As the COVID-19 pandemic enters a new phase, punctuated by emerging hot spots and continuing global spread, a new analytical tool developed by RAND Corporation researchers allows policymakers to predict regional risks of importing cases of COVID-19. The tool, which melds information on infection rates with global air traffic data, has already produced a number of insights:
- Based on reported COVID-19 caseloads as of Jan. 31, 2020, the RAND tool indicates that one or two infected passengers were likely flying from China to international destinations via commercial air travel each day.
- However, the number of COVID-19 cases in China was likely 37 times higher than reported by China around that time. For instance, on Jan. 22, 2020, China reported having just 503 cases, but RAND researchers estimate that the true number was likely 18,700, based on the number of COVID-19 cases that had already been exported from China to other countries by that time.
- By late February 2020, countries outside China with modest numbers of confirmed COVID-19 cases represented the greatest risks of virus exportation to the U.S. because of their relatively high active case rates per capita and high levels of air traffic to the U.S.
- The risk of COVID-19 importation to Gulf Cooperation Council (GCC) countries (Bahrain, Kuwait, Oman, Qatar, Saudi Arabia and the United Arab Emirates) was greater from outside the region than from Iran, contradicting some narratives of how the virus was introduced to the GCC countries.
The COVID-19 Air Traffic Visualization (CAT-V) tool is unique in that it combines infection case data from Johns Hopkins University with detailed air travel data from the International Air Transport Association. Together, these data sets make it possible to generate estimates over time of the numbers of infected passengers who travel from one place to another.
The tool allows users to visualize the risk of virus importation or exportation associated with individual air-travel routes. Understanding the COVID-19 propagation patterns, regionally and globally, may help policymakers mitigate the resulting threats to public health.
To reach the estimate of China’s COVID-19 caseload being 37 times higher than the reported number of 503 on Jan. 22, the RAND researchers compared the number of passengers flying from China with the first reports of COVID-19 in destination countries. The calculations revealed that the cases in destination countries would have been exceedingly unlikely had the low reported case count in China been accurate.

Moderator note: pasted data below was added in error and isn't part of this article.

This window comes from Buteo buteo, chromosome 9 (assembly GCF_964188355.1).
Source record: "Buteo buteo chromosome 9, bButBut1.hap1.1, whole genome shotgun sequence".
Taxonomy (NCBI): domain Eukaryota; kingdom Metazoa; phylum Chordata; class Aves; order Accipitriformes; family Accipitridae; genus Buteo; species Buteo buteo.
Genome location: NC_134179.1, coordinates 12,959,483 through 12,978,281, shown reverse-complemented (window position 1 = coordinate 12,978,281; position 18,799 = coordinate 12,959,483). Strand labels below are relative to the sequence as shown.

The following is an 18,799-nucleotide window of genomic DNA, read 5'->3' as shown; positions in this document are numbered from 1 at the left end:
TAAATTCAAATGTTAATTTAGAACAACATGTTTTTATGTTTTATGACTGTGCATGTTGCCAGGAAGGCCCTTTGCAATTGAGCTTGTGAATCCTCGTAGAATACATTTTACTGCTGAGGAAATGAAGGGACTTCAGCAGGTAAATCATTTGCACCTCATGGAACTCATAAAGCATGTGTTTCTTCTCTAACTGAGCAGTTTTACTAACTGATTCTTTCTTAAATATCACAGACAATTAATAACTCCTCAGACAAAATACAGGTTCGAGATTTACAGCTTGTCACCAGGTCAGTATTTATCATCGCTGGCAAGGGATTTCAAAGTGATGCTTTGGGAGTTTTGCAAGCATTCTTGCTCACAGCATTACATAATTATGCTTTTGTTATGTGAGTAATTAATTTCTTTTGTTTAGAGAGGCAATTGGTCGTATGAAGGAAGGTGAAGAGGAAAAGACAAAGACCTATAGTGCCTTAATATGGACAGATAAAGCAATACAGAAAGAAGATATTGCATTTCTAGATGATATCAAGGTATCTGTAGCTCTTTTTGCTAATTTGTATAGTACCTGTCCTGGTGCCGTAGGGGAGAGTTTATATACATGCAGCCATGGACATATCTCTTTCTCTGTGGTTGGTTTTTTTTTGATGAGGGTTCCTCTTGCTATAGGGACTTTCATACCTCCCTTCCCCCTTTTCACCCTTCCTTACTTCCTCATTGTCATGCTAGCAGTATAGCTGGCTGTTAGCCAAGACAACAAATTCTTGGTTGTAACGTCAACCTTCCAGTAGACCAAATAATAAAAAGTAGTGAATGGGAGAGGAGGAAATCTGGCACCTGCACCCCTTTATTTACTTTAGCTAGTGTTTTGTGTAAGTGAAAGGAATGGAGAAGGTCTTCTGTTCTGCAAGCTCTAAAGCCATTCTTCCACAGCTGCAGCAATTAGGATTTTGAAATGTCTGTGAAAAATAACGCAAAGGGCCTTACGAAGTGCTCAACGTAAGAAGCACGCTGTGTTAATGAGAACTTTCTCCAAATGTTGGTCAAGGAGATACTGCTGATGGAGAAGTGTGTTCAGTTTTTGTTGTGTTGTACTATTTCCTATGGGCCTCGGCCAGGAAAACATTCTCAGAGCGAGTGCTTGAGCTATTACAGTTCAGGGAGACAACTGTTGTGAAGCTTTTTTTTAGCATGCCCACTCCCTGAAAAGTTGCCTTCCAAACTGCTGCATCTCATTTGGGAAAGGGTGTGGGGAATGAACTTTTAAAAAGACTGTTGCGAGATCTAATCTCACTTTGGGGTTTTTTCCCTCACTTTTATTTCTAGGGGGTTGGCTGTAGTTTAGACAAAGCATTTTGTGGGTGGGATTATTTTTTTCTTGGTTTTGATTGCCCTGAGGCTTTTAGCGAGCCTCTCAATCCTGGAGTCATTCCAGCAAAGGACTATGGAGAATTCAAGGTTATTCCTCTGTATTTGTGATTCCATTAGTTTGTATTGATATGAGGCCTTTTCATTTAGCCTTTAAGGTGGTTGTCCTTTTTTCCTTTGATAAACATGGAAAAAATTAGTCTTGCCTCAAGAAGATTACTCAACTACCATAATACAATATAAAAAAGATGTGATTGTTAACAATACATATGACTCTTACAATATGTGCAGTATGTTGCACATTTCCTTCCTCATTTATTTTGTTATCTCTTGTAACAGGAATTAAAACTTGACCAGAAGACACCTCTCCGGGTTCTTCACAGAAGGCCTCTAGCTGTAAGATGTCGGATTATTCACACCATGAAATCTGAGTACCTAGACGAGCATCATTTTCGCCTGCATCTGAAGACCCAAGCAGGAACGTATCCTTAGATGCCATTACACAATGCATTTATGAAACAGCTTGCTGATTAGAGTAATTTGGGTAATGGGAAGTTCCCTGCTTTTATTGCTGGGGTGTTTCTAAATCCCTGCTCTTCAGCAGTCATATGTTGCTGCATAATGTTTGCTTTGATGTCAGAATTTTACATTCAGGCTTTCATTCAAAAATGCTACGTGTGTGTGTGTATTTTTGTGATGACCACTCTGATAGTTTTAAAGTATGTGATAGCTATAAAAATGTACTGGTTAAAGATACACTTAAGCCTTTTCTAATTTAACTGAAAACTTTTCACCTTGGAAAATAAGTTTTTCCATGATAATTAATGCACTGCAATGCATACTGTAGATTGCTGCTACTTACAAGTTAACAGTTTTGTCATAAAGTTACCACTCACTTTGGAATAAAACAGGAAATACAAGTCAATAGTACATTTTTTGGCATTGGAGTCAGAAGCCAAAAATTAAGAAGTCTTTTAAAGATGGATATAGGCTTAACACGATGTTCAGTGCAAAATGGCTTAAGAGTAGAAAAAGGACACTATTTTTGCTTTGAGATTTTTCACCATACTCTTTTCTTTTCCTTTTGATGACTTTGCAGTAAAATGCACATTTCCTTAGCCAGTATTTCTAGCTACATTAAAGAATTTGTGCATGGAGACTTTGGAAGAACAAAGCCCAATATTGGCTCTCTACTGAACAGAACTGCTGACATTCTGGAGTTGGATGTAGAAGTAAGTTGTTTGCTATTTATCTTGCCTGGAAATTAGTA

“Our tool uses the official COVID-19 caseload figures that are reported by individual countries. For this reason, the tool itself cannot correct for inaccurate or misleading case reporting,” said Christopher Mouton, an aerospace engineer at RAND and leader of the project team. “However, by comparing the two sets of data embedded in the tool, we were able to estimate the likely actual COVID-19 caseload in China in January.”
Mouton added that the ratio between reported and actual COVID-19 cases in China certainly changed over time, and this ratio is expected to have narrowed after late January as testing and reporting became more robust.
RAND researchers continue to develop the CAT-V tool to estimate the spread of COVID-19 to and from multiple countries over longer periods of time. Future tool developments will include the ability to examine province- or state-level data and the ability to visualize routes from and to specific airports. RAND researchers will also explore the possibility of making the tool publicly available.
Although these analyses are based on the best available data, COVID-19 is an evolving threat, and even the best available data have significant limitations.
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